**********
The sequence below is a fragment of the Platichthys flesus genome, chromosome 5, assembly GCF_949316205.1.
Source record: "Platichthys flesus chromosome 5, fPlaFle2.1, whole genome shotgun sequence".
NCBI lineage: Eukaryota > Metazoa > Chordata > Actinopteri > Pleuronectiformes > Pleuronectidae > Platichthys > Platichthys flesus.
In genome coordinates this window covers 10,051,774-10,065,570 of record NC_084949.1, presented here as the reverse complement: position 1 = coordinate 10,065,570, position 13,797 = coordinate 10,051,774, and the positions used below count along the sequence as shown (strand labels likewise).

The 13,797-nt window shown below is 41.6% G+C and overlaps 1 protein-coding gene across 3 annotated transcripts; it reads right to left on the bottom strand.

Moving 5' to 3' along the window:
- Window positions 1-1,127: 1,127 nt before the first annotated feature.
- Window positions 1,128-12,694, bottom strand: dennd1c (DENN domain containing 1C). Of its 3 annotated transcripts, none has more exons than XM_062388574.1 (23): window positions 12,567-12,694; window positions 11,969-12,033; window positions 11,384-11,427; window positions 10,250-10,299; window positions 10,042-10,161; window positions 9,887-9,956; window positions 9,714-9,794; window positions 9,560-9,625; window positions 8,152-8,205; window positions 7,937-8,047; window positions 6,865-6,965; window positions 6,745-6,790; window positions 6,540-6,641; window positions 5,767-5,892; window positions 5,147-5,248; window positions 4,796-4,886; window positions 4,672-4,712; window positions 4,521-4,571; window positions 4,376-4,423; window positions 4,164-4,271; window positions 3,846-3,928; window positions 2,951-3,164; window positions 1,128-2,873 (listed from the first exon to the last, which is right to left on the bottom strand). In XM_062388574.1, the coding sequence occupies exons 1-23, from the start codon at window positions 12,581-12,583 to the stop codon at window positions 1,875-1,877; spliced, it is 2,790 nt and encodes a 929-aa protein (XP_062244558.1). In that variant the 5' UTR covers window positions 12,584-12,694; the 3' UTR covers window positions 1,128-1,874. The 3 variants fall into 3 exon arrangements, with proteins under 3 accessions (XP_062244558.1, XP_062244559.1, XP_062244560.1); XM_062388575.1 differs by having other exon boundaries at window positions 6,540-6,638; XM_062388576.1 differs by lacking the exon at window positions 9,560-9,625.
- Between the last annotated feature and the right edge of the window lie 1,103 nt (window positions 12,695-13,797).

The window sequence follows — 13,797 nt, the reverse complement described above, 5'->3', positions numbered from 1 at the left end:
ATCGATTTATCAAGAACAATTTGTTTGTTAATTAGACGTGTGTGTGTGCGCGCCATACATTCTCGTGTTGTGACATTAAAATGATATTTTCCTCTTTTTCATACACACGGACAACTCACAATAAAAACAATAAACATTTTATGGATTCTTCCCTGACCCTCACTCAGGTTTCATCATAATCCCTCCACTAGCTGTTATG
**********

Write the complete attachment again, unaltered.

The sequence below is a fragment of the Platichthys flesus genome, chromosome 5, assembly GCF_949316205.1.
Source record: "Platichthys flesus chromosome 5, fPlaFle2.1, whole genome shotgun sequence".
NCBI lineage: Eukaryota > Metazoa > Chordata > Actinopteri > Pleuronectiformes > Pleuronectidae > Platichthys > Platichthys flesus.
In genome coordinates this window covers 10,051,774-10,065,570 of record NC_084949.1, presented here as the reverse complement: position 1 = coordinate 10,065,570, position 13,797 = coordinate 10,051,774, and the positions used below count along the sequence as shown (strand labels likewise).

The 13,797-nt window shown below is 41.6% G+C and overlaps 1 protein-coding gene across 3 annotated transcripts; it reads right to left on the bottom strand.

Moving 5' to 3' along the window:
- Window positions 1-1,127: 1,127 nt before the first annotated feature.
- Window positions 1,128-12,694, bottom strand: dennd1c (DENN domain containing 1C). Of its 3 annotated transcripts, none has more exons than XM_062388574.1 (23): window positions 12,567-12,694; window positions 11,969-12,033; window positions 11,384-11,427; window positions 10,250-10,299; window positions 10,042-10,161; window positions 9,887-9,956; window positions 9,714-9,794; window positions 9,560-9,625; window positions 8,152-8,205; window positions 7,937-8,047; window positions 6,865-6,965; window positions 6,745-6,790; window positions 6,540-6,641; window positions 5,767-5,892; window positions 5,147-5,248; window positions 4,796-4,886; window positions 4,672-4,712; window positions 4,521-4,571; window positions 4,376-4,423; window positions 4,164-4,271; window positions 3,846-3,928; window positions 2,951-3,164; window positions 1,128-2,873 (listed from the first exon to the last, which is right to left on the bottom strand). In XM_062388574.1, the coding sequence occupies exons 1-23, from the start codon at window positions 12,581-12,583 to the stop codon at window positions 1,875-1,877; spliced, it is 2,790 nt and encodes a 929-aa protein (XP_062244558.1). In that variant the 5' UTR covers window positions 12,584-12,694; the 3' UTR covers window positions 1,128-1,874. The 3 variants fall into 3 exon arrangements, with proteins under 3 accessions (XP_062244558.1, XP_062244559.1, XP_062244560.1); XM_062388575.1 differs by having other exon boundaries at window positions 6,540-6,638; XM_062388576.1 differs by lacking the exon at window positions 9,560-9,625.
- Between the last annotated feature and the right edge of the window lie 1,103 nt (window positions 12,695-13,797).

The window sequence follows — 13,797 nt, the reverse complement described above, 5'->3', positions numbered from 1 at the left end:
ATCGATTTATCAAGAACAATTTGTTTGTTAATTAGACGTGTGTGTGTGCGCGCCATACATTCTCGTGTTGTGACATTAAAATGATATTTTCCTCTTTTTCATACACACGGACAACTCACAATAAAAACAATAAACATTTTATGGATTCTTCCCTGACCCTCACTCAGGTTTCATCATAATCCCTCCACTAGCTGTTATG